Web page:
What if my frames have large areas of widespread corrosion or what if I want to change the color of my finish altogether ?

You may manually handle the task as above - just on a larger scale OR you may have the finish professionally redone as in a sand-blasting process.  Information concerning the original finish:  The finish is NOT a PC or powder coated finish.  It is PVC or poly vinyl chloride and it is 20X thicker than a standard PC finish.  This was not a painting process but was a heat / dip / curing process that chemically bonded the PVC to the steel frame.  And you wondered how they could have lasted so long.....there you go.  The frames will need to be sand-blasted and then powder coated.  Frames that have undergone this procedure can look showroom new in most cases.  Please note that (IF YOU HAVE SWIVEL ROCKER CHAIRS) you do not want to use heat to remove the PVC finish off of the frames.  Heat can and will destroy the integrity of the steel on the spring mechanism and render them non-functional.  There is a critical temperature of 400 degrees to 500 degrees F that damages the coils and you do not want to be close to risking that because there is NO fixing that result.  If dining / leisure chairs, heat should not be an issue.  Also note that it is best advised not to refinish / repaint the bucket frame of the furniture.  The bucket frame is the portion of the frame that the sling actually fits over.  Finishing or painting this frame area will increase the difficulty of sling installation.  It is not the end of the world if you have already repainted this portion, just may take a little more fortitude to install.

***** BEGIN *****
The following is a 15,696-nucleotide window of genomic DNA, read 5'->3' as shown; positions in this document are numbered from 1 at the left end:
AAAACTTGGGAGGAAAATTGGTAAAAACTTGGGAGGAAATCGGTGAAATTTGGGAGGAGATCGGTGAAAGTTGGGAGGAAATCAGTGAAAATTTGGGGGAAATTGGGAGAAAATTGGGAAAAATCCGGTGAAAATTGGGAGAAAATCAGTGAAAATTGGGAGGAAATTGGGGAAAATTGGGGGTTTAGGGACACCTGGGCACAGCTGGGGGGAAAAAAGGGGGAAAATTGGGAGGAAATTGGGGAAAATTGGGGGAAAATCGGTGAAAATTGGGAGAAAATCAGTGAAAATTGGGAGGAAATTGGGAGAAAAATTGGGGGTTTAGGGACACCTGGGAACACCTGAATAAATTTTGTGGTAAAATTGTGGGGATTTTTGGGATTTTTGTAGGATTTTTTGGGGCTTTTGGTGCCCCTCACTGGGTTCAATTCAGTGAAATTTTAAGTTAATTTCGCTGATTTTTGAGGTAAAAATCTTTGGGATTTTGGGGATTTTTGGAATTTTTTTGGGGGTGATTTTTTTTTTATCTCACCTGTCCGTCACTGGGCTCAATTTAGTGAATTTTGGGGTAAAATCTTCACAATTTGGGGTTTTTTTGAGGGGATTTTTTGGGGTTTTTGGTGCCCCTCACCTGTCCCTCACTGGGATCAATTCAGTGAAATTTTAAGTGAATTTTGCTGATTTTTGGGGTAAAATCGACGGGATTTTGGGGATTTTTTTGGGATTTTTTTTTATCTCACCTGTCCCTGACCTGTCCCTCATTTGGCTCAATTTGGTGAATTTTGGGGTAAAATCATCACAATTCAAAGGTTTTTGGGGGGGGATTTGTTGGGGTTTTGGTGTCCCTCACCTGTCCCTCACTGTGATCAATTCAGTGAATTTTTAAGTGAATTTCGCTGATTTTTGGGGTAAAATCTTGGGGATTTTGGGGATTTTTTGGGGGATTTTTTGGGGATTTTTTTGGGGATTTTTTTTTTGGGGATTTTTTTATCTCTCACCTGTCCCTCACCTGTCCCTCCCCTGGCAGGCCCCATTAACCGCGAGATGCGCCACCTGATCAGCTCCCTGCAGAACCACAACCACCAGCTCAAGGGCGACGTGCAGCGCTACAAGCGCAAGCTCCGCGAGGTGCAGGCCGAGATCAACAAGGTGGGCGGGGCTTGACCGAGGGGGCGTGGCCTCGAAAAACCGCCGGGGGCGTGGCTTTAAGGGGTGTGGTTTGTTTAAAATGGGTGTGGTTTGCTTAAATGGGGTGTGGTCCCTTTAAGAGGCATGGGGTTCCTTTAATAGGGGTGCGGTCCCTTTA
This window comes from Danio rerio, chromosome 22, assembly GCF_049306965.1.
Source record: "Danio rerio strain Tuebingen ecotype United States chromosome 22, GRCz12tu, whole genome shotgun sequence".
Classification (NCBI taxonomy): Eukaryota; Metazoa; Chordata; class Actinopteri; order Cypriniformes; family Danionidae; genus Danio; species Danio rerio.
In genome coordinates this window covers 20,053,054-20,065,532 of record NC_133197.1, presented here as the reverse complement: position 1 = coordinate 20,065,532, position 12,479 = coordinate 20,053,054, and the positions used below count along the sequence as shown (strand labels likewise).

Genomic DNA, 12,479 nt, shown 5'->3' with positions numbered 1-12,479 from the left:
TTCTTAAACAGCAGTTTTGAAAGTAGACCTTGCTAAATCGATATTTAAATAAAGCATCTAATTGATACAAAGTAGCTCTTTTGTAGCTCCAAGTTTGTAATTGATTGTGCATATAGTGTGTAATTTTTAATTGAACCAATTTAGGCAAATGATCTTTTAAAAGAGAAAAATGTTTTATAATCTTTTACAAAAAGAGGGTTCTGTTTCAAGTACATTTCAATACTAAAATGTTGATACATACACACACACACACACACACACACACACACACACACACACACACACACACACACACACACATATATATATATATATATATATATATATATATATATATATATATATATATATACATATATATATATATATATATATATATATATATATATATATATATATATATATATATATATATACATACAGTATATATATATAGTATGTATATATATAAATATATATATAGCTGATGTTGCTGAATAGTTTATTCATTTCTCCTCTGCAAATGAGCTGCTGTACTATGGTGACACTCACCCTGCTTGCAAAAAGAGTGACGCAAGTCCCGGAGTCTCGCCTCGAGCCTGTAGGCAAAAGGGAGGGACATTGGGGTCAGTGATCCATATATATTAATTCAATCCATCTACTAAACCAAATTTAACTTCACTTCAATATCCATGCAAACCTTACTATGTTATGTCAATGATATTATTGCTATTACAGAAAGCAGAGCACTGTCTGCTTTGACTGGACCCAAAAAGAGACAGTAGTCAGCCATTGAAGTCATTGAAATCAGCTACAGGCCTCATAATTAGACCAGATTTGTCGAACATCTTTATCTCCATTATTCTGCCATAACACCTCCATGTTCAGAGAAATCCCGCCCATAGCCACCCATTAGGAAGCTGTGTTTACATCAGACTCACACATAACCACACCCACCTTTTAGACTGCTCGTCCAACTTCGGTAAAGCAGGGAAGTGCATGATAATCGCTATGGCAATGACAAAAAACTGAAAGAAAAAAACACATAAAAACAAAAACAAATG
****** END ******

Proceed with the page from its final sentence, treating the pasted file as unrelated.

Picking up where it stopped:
What if I have areas that hold threaded screws that are rusted out or weld areas that are broken ?

First things first - let's not cause any potential physical hazard.  Remember earlier we mentioned that nothing in this life last forever ?  There will come a point in the life of this furniture- some after 50 years - that the furniture will likely need to be discarded.  But up to that point, let us fix things if it is reasonable to do so.  For areas that are rusted beyond threads being able to bite and hold - if reasonable, Bondo, Fiberglass Resins, etc. and other automotive products can extend the function of steel products when molded to the necessary need and threaded if necessary..  For broken welds, Heliarc welding may solve the problem.  Again, this gets into an area of function and reasonableness and should be considered on a case by case basis.

We are available during our listed business customer service hours to explain any procedure.  Our associates are quite sharp if we do say so ourselves - well.... most of them.  Hey, we gotta have some fun !

Questions ?  Email us:  CustomerService@sfpatiofurniture.com

Samsonite Furniture and Samsonite Patio Furniture are registered trademarks of the Samsonite Corporation.  All credit is given to Samsonite Corporation for all drawings, images, and training that made Samsonite Patio Furniture the Premier Furniture Line in the World for over 50 years.